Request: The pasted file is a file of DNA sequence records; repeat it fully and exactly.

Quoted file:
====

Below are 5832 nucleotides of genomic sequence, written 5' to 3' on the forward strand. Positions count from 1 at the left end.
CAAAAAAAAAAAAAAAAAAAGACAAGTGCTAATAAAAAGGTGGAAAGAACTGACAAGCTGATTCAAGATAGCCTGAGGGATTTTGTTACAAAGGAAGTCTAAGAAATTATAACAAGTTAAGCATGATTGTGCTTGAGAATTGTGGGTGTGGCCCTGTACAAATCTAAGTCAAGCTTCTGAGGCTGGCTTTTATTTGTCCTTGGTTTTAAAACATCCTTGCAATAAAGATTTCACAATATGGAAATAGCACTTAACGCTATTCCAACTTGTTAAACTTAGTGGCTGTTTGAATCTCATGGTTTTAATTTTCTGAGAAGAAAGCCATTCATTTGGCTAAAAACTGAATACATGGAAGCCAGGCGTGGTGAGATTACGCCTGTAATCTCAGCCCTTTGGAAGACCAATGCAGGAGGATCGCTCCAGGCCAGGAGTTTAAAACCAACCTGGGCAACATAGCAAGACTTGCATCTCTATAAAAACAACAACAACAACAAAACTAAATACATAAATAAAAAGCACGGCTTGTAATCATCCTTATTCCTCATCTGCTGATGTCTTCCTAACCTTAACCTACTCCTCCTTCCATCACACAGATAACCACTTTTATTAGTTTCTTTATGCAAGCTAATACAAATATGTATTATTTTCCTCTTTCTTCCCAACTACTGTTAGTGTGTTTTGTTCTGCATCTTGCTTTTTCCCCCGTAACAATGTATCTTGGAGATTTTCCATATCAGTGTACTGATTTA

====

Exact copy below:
Below are 5832 nucleotides of genomic sequence, written 5' to 3' on the forward strand. Positions count from 1 at the left end.
CAAAAAAAAAAAAAAAAAAAGACAAGTGCTAATAAAAAGGTGGAAAGAACTGACAAGCTGATTCAAGATAGCCTGAGGGATTTTGTTACAAAGGAAGTCTAAGAAATTATAACAAGTTAAGCATGATTGTGCTTGAGAATTGTGGGTGTGGCCCTGTACAAATCTAAGTCAAGCTTCTGAGGCTGGCTTTTATTTGTCCTTGGTTTTAAAACATCCTTGCAATAAAGATTTCACAATATGGAAATAGCACTTAACGCTATTCCAACTTGTTAAACTTAGTGGCTGTTTGAATCTCATGGTTTTAATTTTCTGAGAAGAAAGCCATTCATTTGGCTAAAAACTGAATACATGGAAGCCAGGCGTGGTGAGATTACGCCTGTAATCTCAGCCCTTTGGAAGACCAATGCAGGAGGATCGCTCCAGGCCAGGAGTTTAAAACCAACCTGGGCAACATAGCAAGACTTGCATCTCTATAAAAACAACAACAACAACAAAACTAAATACATAAATAAAAAGCACGGCTTGTAATCATCCTTATTCCTCATCTGCTGATGTCTTCCTAACCTTAACCTACTCCTCCTTCCATCACACAGATAACCACTTTTATTAGTTTCTTTATGCAAGCTAATACAAATATGTATTATTTTCCTCTTTCTTCCCAACTACTGTTAGTGTGTTTTGTTCTGCATCTTGCTTTTTCCCCCGTAACAATGTATCTTGGAGATTTTCCATATCAGTGTACTGATTTA